Hi --

On Sun, 6 Dec 2009, Raul Jara wrote:

> Under ruby 1.8.6, running
>
> [1, 2, 3].collect
>
> results in an array of [1, 2, 3].  In 1.9, however, running
>
> [1, 2, 3].collect
>
> results in an Enumerator, which I then have to call .to_a on.
> Alternately, I can supply a block
>
> [1, 2, 3].collect {|x| x }
>
> and end up with an array.  So I guess that means that the default block
> of {|x| x} was removed from the function.  I was just wondering if
> anyone had any insight into why that change was made, because it feels
> very counter intuitive to me.   I really liked the elegance of opening
> up a file and just calling collect to turn it into an array.

As others have said, there are better ways (mainly File.readlines). As
for map/collect in general: it's hard to come up with a useful value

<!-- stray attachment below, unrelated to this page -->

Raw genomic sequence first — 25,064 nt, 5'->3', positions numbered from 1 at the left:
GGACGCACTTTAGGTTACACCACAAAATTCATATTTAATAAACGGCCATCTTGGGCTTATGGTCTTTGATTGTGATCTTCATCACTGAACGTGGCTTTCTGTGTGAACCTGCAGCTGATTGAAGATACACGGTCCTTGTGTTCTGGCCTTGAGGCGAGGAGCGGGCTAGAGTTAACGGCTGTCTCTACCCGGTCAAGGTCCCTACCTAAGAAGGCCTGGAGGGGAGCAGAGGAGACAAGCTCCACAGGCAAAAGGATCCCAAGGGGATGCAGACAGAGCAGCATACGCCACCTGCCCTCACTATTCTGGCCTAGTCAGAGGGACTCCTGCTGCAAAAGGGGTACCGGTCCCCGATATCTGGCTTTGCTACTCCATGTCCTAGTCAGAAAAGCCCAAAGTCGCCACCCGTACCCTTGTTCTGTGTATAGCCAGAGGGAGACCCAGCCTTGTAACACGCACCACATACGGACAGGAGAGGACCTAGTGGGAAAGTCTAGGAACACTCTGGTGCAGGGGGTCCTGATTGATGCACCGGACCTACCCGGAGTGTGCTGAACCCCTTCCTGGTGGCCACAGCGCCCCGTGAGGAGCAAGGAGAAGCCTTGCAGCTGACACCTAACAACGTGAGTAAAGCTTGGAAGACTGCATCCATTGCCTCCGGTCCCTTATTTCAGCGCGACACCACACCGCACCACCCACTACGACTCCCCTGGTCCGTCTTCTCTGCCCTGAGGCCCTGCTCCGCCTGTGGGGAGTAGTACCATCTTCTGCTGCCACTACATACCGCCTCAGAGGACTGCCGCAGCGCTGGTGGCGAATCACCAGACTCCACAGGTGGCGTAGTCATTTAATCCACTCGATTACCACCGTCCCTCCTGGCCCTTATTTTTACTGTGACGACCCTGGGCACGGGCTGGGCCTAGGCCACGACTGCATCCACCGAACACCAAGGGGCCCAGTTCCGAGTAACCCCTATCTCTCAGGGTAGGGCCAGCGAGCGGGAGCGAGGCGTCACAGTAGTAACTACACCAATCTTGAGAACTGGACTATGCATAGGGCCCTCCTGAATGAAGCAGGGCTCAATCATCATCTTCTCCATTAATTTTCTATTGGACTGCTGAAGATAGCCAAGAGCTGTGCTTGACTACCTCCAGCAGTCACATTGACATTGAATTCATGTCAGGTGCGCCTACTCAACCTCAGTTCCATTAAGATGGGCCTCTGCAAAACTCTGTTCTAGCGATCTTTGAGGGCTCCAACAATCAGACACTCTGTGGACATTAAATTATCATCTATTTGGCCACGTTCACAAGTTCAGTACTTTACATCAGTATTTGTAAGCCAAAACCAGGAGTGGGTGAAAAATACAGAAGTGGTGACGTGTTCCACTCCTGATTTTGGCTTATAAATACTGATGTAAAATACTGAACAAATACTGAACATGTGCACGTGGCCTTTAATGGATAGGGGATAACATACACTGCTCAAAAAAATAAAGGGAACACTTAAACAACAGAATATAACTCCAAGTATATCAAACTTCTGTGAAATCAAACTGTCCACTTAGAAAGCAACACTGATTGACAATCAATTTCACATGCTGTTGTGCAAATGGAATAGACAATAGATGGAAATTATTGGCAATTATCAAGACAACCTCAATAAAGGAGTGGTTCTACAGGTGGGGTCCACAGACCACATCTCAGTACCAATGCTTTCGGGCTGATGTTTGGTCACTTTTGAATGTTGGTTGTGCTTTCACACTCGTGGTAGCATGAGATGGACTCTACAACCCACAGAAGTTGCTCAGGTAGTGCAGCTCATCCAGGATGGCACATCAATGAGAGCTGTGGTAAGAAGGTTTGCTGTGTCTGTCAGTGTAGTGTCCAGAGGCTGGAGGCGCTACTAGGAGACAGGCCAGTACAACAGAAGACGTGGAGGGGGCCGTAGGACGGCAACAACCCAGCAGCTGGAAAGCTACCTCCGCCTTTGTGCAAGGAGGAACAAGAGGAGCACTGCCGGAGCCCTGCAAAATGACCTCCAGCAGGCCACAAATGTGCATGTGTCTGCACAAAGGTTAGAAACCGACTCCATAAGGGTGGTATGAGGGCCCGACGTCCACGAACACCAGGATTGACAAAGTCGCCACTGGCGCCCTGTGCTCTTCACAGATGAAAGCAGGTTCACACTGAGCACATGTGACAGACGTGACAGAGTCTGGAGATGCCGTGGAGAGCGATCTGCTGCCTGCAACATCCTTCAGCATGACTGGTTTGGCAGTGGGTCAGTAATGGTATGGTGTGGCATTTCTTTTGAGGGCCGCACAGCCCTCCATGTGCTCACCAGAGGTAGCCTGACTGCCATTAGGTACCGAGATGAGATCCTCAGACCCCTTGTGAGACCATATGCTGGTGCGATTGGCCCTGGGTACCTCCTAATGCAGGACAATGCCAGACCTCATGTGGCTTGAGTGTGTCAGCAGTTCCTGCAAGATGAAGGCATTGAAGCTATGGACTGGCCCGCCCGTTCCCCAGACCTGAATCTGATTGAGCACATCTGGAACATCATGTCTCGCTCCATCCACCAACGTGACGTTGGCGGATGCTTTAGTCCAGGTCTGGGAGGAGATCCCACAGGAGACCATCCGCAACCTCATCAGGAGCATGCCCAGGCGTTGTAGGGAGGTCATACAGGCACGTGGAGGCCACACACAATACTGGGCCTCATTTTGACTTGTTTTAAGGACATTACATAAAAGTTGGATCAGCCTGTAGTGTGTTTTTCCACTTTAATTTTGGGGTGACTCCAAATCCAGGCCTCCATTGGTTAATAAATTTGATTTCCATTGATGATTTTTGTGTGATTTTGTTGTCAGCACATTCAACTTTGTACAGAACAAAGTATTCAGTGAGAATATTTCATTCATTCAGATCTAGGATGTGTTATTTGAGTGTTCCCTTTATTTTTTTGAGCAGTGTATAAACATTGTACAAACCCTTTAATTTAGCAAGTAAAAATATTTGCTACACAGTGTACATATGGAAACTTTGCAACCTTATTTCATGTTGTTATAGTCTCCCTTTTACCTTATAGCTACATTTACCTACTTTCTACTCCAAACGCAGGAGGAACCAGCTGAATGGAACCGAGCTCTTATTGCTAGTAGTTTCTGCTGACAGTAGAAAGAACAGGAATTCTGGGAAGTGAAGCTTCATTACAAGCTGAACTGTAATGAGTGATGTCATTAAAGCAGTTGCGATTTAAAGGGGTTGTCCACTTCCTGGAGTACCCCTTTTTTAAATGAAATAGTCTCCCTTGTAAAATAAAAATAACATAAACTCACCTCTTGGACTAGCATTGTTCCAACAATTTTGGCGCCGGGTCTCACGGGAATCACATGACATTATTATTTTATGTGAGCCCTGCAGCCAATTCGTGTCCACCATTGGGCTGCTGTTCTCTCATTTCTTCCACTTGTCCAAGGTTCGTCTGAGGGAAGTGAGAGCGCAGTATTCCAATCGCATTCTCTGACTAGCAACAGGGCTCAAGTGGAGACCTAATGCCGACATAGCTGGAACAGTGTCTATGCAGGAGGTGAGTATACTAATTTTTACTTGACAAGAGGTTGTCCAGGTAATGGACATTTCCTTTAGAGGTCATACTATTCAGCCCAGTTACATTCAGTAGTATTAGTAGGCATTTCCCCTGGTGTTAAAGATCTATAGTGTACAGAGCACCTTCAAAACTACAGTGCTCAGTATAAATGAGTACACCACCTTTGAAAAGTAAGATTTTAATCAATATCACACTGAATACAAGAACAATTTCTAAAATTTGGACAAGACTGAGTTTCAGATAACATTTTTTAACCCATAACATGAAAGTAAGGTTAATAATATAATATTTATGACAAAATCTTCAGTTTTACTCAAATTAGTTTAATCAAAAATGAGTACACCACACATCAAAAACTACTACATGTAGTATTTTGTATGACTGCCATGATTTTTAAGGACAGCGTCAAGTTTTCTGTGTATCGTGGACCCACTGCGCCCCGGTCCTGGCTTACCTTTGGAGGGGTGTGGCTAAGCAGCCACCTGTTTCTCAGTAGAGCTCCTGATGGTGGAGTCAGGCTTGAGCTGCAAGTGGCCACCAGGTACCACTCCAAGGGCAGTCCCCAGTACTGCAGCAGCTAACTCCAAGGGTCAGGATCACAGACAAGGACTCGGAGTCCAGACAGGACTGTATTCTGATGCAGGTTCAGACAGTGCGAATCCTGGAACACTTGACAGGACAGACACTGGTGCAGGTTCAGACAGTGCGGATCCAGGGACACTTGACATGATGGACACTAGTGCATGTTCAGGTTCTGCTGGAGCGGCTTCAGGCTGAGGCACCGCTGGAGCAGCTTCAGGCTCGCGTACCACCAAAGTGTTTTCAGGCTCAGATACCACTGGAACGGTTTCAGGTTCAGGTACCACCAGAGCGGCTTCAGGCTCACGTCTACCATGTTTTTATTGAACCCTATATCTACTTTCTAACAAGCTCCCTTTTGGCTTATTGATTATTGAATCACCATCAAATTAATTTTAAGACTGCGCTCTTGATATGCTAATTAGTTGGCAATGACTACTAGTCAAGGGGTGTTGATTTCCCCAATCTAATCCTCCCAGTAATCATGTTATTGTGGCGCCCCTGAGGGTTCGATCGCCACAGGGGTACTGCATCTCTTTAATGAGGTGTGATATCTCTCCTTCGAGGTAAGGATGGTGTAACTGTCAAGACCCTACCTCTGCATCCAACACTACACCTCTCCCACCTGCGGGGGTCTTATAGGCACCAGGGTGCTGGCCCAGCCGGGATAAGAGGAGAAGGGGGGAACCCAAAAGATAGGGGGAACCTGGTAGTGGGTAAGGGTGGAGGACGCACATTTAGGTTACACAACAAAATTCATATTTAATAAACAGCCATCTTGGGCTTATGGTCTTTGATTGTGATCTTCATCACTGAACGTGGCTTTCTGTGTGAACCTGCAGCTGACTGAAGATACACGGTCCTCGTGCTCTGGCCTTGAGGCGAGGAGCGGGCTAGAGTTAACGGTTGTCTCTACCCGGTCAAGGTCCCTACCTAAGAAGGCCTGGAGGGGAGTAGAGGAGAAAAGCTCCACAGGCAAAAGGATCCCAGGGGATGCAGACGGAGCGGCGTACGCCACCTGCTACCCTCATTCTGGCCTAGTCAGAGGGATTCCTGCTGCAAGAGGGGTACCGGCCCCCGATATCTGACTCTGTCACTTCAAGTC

when it's called without a block. I don't know of any use cases, in
fact, no matter what it returns. There was, briefly, a time in 1.9
when you could do:

   enum = array.enum_for(:map, &some_lambda)

and then run enumerable operations, pre-mapped so to speak, off of
enum. But you can't do that any more, so I think map without a block
is essentially useless. (I'd be interested if anyone knows of any
remaining use cases.)


David

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